The pressure was on for New York Fashion Week the past few days, as it was the first to introduce the new hybrid format of digital and physical presentations, ahead of London, Milan and Paris.
Designers showcased their spring/summer 2021 collections to a much smaller, socially distanced audience if they had a runway show, though plenty more could discover from the safety of their own home. Here’s a little showcase of what NYFW during a pandemic looked like.
The Black in Fashion council showcased black designers
The Black in Fashion Council showcased black designers in its showroom, including Kenneth Nicholson, Theophilio, and Undra Celeste. It also held a town hall and conversations touching on racial equity and inclusion during the week’s shows and events.
Jason Wu opened NYFW with a socially distanced show
Jason Wu kicked things off by showcasing what a catwalk show during a global pandemic looked like. He took over the rooftop of Spring Studios in Manhattan and turned it into a tropical destination and transformed it into a tropical paradise. The crowd of just 30 sat in spaced out chairs along the runway. The Tulum-inspired collection featured bright colours, relaxed silhouettes and bold prints.
Khaite shifted perspectives
Khaite’s Spring/Summer 2021 collection debuted in a short film, and turned a time of doom into one of hope, trauma and rebirth, intolerance and endurance. There were sculpted textures illuminated and then plunged into shadow, monochrome designs punctured by flashes of warmth and skin. Feminine polka dot dresses and puff sleeve gowns mixed with structured and leather leather pieces for a poetic effect.
Tom Ford got real
In an honest letter accompanying his digital lookbook, the designer said, ‘I thought about skipping the season altogether. After all when no one can go out of their house, who needs new clothes?’ In the end, he created a spring/summer collection to put a smile on your face, with fun designs inspired by a a documentary he watched in lockdown on fashion illustrator Antonio Lopez, but also by his women friends.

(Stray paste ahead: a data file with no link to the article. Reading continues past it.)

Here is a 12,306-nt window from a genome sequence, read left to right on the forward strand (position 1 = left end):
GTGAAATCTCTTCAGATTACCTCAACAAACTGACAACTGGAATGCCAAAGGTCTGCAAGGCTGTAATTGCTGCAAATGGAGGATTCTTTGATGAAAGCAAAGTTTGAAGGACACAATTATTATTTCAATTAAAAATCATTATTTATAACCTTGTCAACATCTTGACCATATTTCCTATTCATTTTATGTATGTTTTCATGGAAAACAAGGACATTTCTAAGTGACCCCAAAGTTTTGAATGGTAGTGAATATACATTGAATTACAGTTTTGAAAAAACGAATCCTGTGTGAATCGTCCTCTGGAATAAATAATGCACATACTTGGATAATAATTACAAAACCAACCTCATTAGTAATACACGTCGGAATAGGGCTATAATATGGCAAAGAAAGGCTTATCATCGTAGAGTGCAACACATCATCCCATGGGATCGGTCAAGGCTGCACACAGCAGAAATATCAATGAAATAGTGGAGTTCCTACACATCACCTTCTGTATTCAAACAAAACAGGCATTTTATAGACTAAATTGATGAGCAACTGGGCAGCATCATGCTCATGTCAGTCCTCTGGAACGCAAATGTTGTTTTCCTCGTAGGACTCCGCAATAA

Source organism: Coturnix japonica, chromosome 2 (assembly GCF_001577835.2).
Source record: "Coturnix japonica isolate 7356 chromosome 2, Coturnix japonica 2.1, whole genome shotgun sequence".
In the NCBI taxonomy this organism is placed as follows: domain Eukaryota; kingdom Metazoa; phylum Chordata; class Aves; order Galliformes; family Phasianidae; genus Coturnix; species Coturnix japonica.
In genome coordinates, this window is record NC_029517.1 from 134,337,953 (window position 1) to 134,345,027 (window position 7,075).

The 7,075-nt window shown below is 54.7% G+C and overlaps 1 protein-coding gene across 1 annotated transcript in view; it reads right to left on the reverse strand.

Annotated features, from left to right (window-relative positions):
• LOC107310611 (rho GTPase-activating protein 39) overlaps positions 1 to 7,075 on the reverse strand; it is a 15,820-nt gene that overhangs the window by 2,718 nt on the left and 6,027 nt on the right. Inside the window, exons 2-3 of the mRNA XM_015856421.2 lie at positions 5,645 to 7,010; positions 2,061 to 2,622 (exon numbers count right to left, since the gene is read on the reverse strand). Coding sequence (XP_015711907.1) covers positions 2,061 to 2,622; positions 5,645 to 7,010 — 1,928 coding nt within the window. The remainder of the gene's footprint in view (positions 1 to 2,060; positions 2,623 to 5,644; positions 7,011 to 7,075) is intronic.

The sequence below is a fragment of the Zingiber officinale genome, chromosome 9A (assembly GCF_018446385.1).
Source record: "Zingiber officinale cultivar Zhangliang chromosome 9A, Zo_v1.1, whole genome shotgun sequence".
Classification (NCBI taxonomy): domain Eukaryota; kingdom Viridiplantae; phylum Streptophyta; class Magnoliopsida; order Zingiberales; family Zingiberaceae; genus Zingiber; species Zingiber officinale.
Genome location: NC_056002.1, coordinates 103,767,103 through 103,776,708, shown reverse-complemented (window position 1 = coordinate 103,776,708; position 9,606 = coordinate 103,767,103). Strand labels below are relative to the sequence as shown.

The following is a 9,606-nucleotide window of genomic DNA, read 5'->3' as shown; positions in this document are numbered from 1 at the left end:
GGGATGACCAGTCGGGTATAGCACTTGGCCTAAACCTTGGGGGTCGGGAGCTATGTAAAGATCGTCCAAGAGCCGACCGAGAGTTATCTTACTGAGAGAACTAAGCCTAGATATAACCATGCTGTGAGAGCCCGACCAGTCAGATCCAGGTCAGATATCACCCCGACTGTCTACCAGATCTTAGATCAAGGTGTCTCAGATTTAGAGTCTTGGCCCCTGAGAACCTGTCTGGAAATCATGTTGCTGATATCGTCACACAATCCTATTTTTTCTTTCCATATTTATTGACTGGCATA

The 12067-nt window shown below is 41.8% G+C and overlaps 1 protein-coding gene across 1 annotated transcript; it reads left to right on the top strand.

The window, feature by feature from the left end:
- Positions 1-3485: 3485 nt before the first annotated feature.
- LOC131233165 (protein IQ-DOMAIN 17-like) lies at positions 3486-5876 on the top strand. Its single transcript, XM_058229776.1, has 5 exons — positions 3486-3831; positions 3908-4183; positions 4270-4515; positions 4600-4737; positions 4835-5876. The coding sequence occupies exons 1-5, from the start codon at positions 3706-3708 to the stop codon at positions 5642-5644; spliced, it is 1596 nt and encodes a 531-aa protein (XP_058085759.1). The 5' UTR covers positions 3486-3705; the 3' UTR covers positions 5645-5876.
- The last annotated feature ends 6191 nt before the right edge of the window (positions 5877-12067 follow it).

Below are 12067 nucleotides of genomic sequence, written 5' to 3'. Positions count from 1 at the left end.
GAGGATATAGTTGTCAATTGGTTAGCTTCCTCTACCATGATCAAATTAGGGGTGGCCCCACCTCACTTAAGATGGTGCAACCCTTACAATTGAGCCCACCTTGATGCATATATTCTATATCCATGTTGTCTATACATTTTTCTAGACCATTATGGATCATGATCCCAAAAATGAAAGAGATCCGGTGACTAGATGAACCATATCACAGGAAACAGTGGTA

Rodarte, Veronica Beard and Zimmermann paid tribute to nature
Rodarte, Veronica Beard and Zimmermann all followed a digital format this season, but very much took inspiration from the great outdoors for their lustworthy collections, inspired by and shot in nature.
Kate and Laura Mulleavy of Rodarte managed to deliver a collection that’s as dreamy as ever, whilst acknowledging the Rodarte woman’s need for something a little more comforting and comfortable this season. Think pastel printed pyjamas, floral loungewear and printed sweatshirts, mixed in with lace dresses, Peter Pan collars and of course, those signature floral headpieces. The dream.
For their 10th anniversary collection, co-founders Veronica Swanson-Beard & Veronica Miele-Beard took inspiration ‘from looking inwards and from finding peace and freedom outdoors’ and translated into floral sundresses, and earthy colour palette and some smart tailoring.
Turning to the unique flora and fauna of her home country, creative director Nicky Zimmermann designed her Wild Botanica collection as an expression of the colours, textures and beauty that moved her with a modern, renegade impulse running through the collection. She said, ‘we
often start a collection with a focus on print and this season I wanted to work with botanical art with an Australian focus – the unique floral shapes and the unexpected colour combinations. We thought about buoyant and diaphanous looks, balanced against crisp, masculine tailoring.’
Theory reflected on change
Theory’s new collection focused on ‘renewal and reinvention’. Known for its elevated workwear, the label blurred the boundaries between the office and home, public and private life. Its signature tailoring was rendered in knit to enhance comfort while still being sophisticated, while dresses and trousers took on more relaxed silhouettes.
Statement masks were everywhere
We can’t talk about fashion during a pandemic without talking about face coverings, and of that there were plenty, whether within collections themselves, or worn by the few editors, buyers and influencers on the streets on their way to physical events.
Designers such as alice + olivia and Rebecca Minkoff created designs that perfectly matched gowns from their collection, and we can see these become a staple come party season, even if it is just at home.